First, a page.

ORIENT — Representatives of camp owners who lease land from Georgia-Pacific Corp. and company officials will meet Thursday to discuss leaseholders’ concerns about dramatic increases in lease fees.
Larry Hunter of Presque Isle, president of a newly formed leaseholders group, said Monday that representatives of the group have been invited by G-P officials to meet with them Thursday at the company office in Woodland to talk about leaseholders’ concerns.
“We feel good about that,” Hunter said. “It’s not a negotiations meeting, but issues will be put on the table. Hopefully from that meeting, other meetings will come about and we’ll make some progress toward compromise.”
Camp owners are upset by recent lease agreements with G-P that have resulted in a 200-percent increase in annual lease fees.
Of particular concern is the fact that, in addition to an administration fee and the property tax on the land, the company is charging a percentage of what it says is its investment value in the land.
That percentage was based on a separate appraisal done for the company rather than appraisals done for the towns in which the camps are located. Both appraisals were done by Dickey Appraisal Service of East Holden.
Under the municipal appraisal, a typical camp lot on East Grand Lake was valued at $18,000. That valuation jumped to $43,000 when G-P had the appraisal done.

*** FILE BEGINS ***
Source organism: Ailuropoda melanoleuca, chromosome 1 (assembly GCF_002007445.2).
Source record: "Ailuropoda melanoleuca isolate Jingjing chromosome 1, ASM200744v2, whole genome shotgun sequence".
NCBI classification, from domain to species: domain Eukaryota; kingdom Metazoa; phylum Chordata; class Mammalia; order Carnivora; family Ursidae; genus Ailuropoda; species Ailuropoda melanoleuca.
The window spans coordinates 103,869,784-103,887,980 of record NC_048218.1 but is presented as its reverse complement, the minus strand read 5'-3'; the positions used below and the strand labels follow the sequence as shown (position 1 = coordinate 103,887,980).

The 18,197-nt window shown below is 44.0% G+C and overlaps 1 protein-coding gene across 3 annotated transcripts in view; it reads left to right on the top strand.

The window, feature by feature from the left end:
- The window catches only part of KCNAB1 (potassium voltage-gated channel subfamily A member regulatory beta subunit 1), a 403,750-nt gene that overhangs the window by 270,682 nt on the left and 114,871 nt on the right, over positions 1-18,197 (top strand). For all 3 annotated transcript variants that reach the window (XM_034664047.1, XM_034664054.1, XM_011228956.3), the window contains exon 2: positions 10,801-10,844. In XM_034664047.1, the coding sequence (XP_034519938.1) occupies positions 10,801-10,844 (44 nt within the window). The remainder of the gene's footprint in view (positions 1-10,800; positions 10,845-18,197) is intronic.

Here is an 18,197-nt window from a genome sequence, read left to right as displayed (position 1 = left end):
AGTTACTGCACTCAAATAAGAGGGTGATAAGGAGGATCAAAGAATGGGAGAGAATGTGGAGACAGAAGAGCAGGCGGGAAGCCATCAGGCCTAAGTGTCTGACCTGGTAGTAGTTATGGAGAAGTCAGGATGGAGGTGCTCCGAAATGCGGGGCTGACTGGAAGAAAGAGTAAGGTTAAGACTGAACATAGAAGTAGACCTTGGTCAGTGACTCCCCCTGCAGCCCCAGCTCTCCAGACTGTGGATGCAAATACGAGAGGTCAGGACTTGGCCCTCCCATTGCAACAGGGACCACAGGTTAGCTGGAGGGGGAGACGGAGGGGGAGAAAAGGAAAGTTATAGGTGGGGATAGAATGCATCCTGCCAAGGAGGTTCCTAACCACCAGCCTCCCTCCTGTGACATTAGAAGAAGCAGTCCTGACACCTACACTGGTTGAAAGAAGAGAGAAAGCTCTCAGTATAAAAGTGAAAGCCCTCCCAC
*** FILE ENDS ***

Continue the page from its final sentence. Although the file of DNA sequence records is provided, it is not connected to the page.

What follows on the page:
As far back as 1990, G-P had told camp owners the company would seek a percentage of its investment value in the land as part of its lease agreement. That fee, according to a company letter in 1991, would start at 2 percent in 1992 and eventually would increase to 5 percent.
After much protest, the company placed a moratorium on the lease fee, holding it at 2 percent for the next three years.
Camp owners, however, are still concerned that the company has not addressed the issue of the discrepancy between the two appraisals or that the 1992 lease fee still is 200 percent greater than the year before.
Hunter said that camp owners have two basic goals. The first is to try to work out a purchase agreement with the company. If that cannot be done, camp owners would like to have a minimum five-year lease that is not based on land valuation done for G-P by Dickey Appraisal Service.
“We know there’s got to be a compromise,” said Hunter. “Georgia-Pacific is entitled to a fair return on their property. But we feel a 200 percent increase in one year is not fair.”
On Sunday, members of the group met to nominate officers and to begin planning how best to deal with the company on the lease issue.
A slate of officers was chosen, which will be presented to the entire group at the next meeting on Aug. 23.
Lewis Bone of Houlton was nominated for vice president of the group; Ralph Nickerson of Houlton, treasurer; and Dawn Jandreau, Presque Isle, secretary.
Thirteen other people have been nominated to serve on committees to handle negotiations, legal activities, legislative proposals, public relations and membership.
Hunter said the group also plans to contact other people who lease land from G-P to get them involved in the negotiations effort.